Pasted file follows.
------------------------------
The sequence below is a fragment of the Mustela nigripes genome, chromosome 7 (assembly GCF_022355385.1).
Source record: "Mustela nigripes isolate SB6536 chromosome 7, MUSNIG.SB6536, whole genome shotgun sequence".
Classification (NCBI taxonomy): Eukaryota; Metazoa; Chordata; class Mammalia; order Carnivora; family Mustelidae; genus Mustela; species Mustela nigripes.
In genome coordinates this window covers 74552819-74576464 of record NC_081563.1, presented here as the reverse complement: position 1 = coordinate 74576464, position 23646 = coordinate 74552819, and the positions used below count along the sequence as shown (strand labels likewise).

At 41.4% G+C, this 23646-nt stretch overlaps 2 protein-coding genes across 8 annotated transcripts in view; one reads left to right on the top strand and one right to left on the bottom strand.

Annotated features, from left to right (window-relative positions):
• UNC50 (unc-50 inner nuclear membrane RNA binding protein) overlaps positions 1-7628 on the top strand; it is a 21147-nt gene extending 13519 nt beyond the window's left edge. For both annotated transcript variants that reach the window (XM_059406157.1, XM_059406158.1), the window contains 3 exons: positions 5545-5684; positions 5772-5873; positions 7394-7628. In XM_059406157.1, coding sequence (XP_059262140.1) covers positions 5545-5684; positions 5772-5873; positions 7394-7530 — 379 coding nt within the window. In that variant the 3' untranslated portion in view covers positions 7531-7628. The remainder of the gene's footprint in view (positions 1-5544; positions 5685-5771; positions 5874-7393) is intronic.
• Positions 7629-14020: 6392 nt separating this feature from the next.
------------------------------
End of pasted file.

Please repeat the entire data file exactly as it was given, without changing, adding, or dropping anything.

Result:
The sequence below is a fragment of the Mustela nigripes genome, chromosome 7 (assembly GCF_022355385.1).
Source record: "Mustela nigripes isolate SB6536 chromosome 7, MUSNIG.SB6536, whole genome shotgun sequence".
Classification (NCBI taxonomy): Eukaryota; Metazoa; Chordata; class Mammalia; order Carnivora; family Mustelidae; genus Mustela; species Mustela nigripes.
In genome coordinates this window covers 74552819-74576464 of record NC_081563.1, presented here as the reverse complement: position 1 = coordinate 74576464, position 23646 = coordinate 74552819, and the positions used below count along the sequence as shown (strand labels likewise).

At 41.4% G+C, this 23646-nt stretch overlaps 2 protein-coding genes across 8 annotated transcripts in view; one reads left to right on the top strand and one right to left on the bottom strand.

Annotated features, from left to right (window-relative positions):
• UNC50 (unc-50 inner nuclear membrane RNA binding protein) overlaps positions 1-7628 on the top strand; it is a 21147-nt gene extending 13519 nt beyond the window's left edge. For both annotated transcript variants that reach the window (XM_059406157.1, XM_059406158.1), the window contains 3 exons: positions 5545-5684; positions 5772-5873; positions 7394-7628. In XM_059406157.1, coding sequence (XP_059262140.1) covers positions 5545-5684; positions 5772-5873; positions 7394-7530 — 379 coding nt within the window. In that variant the 3' untranslated portion in view covers positions 7531-7628. The remainder of the gene's footprint in view (positions 1-5544; positions 5685-5771; positions 5874-7393) is intronic.
• Positions 7629-14020: 6392 nt separating this feature from the next.